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BlackRock recently walked back its public commitments to ESG in various ways. And for good reason. BlackRock has lost billions of dollars from state pension funds and others pulling out of ESG funds while it has taken a brand beating for its support of ESG. 

The company has been the subject of ad campaigns, investigations, and numerous inquiries from state attorneys general, treasurers, and legislatures. Congress examined ESG practices in July, and BlackRock often found itself squarely in the line of questioning from lawmakers.  

This summer, BlackRock CEO Larry Fink declared that he was ashamed to be mentioned in the ESG debate and that BlackRock should move away from the term ESG itself. They hired lobbyists in DC and across the country, particularly in states like Texas, where BlackRock faced investigations and possible divestments, and funded a feel-good ad campaign to go on the offensive. They even began touting their investments in oil and gas and other disfavored industries. 

As part of these efforts, BlackRock released self-reported data that their support of ESG through proxy voting in 2023 declined from previous years. Its support of “E&S” shareholder proposals declined from 43% in 2021, to 24% in 2022, to just 7% in 2023. The firm largely blamed overly prescriptive proposals and other changes to the content of the resolutions themselves instead of claiming an ESG about-face. 

However, a look at the data shows that BlackRock’s ESG activism may have already accomplished much of its goals and may be why Fink and other activist asset managers are publicly pulling back from ESG.  

But don’t take Fink at his word.

BlackRock and others’ high level of ESG proposal support in 2021 and 2022 pushed many companies to take on ESG initiatives that are largely standard practice across corporate America now. This includes reporting GHG emissions, setting net-zero emissions targets, publishing diversity data, meeting board diversity thresholds, and more. Proxy voting was merely the last resort if BlackRock did not get its way through negotiation or “engagement meetings” as the firm describes it. BlackRock reported nearly 4,000 “engagements”lobbying the C-suite on diversity and climate issues during the 2021-2022 proxy season. If unsuccessful in private, the investment manager often voted with others against management or board members and supported shareholder resolutions to force behavior.   

BlackRock and others became more careful about voting behavior in 2022 as scrutiny increased, but the world’s largest asset manager used its might when it mattered. So did State Street. An analysis of the ten most supported resolutions filed by ESG activist coalition As You Sow in 2021 and 2022 (see table) shows that BlackRock supported 80% in 2021 and 70% in 2022, and State Street 70% in both.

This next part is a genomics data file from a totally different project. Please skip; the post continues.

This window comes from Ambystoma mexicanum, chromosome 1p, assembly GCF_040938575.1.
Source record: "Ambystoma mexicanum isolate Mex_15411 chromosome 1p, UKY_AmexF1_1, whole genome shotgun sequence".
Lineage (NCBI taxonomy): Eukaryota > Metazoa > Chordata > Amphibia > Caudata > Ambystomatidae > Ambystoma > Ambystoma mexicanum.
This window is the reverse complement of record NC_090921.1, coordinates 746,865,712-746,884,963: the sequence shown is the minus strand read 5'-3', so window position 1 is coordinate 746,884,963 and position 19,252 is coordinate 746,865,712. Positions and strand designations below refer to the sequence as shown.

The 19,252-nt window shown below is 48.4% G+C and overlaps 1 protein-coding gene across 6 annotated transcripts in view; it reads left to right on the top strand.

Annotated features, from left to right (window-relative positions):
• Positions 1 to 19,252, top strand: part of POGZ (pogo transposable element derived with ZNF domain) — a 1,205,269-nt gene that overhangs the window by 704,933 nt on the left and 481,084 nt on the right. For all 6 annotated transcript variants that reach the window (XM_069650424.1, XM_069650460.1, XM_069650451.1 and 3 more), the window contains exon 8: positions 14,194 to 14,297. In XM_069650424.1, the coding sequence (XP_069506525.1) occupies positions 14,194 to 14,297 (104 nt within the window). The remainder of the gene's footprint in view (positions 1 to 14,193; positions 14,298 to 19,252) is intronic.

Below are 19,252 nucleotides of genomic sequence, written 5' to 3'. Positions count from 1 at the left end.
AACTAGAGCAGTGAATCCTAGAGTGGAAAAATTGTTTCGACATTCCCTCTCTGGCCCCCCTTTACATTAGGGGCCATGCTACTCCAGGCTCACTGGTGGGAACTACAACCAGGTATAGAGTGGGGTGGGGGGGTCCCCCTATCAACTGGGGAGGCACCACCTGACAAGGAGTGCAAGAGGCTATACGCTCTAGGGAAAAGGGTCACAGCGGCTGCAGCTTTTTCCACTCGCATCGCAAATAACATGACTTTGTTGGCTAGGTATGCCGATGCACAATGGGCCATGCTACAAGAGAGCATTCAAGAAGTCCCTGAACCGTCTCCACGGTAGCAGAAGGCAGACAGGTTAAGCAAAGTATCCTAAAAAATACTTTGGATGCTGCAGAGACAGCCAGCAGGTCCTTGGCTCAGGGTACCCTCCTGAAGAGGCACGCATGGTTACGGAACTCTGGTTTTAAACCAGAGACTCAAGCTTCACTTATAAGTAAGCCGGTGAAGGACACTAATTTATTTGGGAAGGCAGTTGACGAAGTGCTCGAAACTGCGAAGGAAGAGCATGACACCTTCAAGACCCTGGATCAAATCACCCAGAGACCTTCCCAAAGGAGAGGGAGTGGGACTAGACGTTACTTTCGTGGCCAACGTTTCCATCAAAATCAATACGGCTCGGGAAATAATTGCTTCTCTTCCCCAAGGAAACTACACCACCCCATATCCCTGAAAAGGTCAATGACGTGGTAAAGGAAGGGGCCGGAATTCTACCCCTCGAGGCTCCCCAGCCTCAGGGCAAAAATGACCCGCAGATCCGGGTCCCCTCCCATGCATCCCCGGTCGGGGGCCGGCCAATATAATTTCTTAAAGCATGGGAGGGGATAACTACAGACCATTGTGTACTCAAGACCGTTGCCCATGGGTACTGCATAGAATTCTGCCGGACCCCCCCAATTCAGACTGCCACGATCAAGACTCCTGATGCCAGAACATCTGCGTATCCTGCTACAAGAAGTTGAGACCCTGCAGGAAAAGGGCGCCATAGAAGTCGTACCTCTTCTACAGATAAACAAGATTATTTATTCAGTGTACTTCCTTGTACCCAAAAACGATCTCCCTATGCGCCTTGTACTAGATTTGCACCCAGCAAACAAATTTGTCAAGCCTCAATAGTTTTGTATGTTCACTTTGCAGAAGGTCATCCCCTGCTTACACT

This massive pressure coerces recalcitrant companies to abide by the ESG agenda when they are not receptive to negotiations – and sends a message to other CEOs. 

Some of this is cause and effect; as one of the largest shareholders in every one of the S&P 500 companies, BlackRock often can sway a vote by several percent. This draws special attention to the proposals just barely receiving over 50% of shareholder support. If BlackRock had voted differently, ExxonMobil and Phillips might have been able to focus on business rather than issuing climate reports that activists are sure to use against them. 

In 2023, BlackRock and others supported even fewer E&S resolutions. And understandably so; every “for” vote draws scrutiny for supporting ESG causes that management opposes. Why risk unnecessary controversy on votes that are more likely to fail anyway? However, it is worth noting that the self-reported stats BlackRock issues leave out the governance-related proposals. A new report reveals that BlackRock voted on 30% of ESG-related proposals in 2022, 6% more ESG-support than the 24% number it reported on E&S proposals. These governance proposals are potentially the most impactful. 

Because BlackRock imposes diversity requirements on companies, its voting on governance proposals is important. It requires company boards to be at least “30% diverse, including at least two women and 1 director who identifies as a member of an underrepresented group.” BlackRock votes against directors at companies who have not established sufficient progress towards this goal. 

Now that the ESG train has gained momentum, Fink can afford to take his visible hand off the throttle. But while Fink keeps his head down in public, we don’t know what he’s doing in private. Regardless, companies valuing shareholders and long-term viability should get back to business and away from the stakeholder capitalism they’ve been forced to follow. 

In the meantime, close scrutiny should be applied to BlackRock and other activists to ensure they are not furthering ideological agendas inside or outside the proxy voting process. This is especially true for state pension funds, which rely on taxpayer dollars and require the highest level of fiduciary care. 

To move past ESG, investors need to move past BlackRock and other activist asset managers. 

Paul Fitzpatrick is president of the 1792 Exchange, an organization dedicated to advancing freedom by protecting small businesses and nonprofits and moving corporations back toward neutral.

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